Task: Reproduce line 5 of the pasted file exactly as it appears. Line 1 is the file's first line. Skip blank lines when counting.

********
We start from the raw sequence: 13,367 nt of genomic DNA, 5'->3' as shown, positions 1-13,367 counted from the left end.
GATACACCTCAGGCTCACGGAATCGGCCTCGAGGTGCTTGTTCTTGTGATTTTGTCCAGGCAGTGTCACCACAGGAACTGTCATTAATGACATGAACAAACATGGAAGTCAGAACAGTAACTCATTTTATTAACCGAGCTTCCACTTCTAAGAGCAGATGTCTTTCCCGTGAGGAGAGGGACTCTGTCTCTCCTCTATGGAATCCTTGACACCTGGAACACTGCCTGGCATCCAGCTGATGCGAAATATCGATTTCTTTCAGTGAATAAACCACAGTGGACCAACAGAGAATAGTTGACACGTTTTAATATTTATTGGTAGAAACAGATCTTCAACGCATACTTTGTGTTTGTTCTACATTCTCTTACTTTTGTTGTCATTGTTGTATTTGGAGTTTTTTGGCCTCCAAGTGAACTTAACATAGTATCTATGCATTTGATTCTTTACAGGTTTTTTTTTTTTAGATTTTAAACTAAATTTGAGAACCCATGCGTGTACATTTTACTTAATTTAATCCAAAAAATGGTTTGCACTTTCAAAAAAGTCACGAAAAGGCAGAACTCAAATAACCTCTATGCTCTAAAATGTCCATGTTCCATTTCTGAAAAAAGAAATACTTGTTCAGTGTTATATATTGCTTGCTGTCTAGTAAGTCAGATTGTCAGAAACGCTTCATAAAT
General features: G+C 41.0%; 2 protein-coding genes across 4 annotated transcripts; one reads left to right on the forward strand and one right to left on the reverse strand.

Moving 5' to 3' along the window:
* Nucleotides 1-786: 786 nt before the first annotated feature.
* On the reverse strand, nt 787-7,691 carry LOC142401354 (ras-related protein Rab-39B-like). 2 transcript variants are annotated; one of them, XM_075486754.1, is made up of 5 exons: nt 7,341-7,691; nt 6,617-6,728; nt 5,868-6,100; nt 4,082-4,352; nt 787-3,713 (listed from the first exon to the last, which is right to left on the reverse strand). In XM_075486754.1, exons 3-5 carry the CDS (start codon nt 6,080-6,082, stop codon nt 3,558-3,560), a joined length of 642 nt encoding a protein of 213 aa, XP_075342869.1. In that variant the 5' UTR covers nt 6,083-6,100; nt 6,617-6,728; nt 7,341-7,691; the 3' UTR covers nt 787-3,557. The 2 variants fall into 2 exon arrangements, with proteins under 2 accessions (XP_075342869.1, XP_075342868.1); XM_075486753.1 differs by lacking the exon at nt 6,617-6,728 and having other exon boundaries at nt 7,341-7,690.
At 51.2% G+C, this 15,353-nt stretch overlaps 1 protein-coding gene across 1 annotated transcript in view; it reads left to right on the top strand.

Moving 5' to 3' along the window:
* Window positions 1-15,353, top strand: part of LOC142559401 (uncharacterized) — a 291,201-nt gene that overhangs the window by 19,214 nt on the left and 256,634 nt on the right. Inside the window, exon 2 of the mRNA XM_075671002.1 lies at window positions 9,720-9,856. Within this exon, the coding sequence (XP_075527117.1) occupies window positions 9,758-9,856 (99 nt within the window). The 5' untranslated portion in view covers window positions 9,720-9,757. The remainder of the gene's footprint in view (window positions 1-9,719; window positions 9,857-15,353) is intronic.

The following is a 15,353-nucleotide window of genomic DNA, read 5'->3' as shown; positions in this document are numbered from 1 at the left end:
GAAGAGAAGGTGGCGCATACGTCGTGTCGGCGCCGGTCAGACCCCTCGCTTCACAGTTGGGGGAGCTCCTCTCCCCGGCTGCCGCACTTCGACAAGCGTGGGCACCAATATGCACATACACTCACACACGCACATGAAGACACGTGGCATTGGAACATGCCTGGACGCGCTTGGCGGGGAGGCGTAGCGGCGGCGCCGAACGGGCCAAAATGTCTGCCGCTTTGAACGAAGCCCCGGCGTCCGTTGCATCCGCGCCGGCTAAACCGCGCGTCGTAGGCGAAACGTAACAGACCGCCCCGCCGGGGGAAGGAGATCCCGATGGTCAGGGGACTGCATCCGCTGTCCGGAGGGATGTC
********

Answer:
* Nucleotides 1-786: 786 nt before the first annotated feature.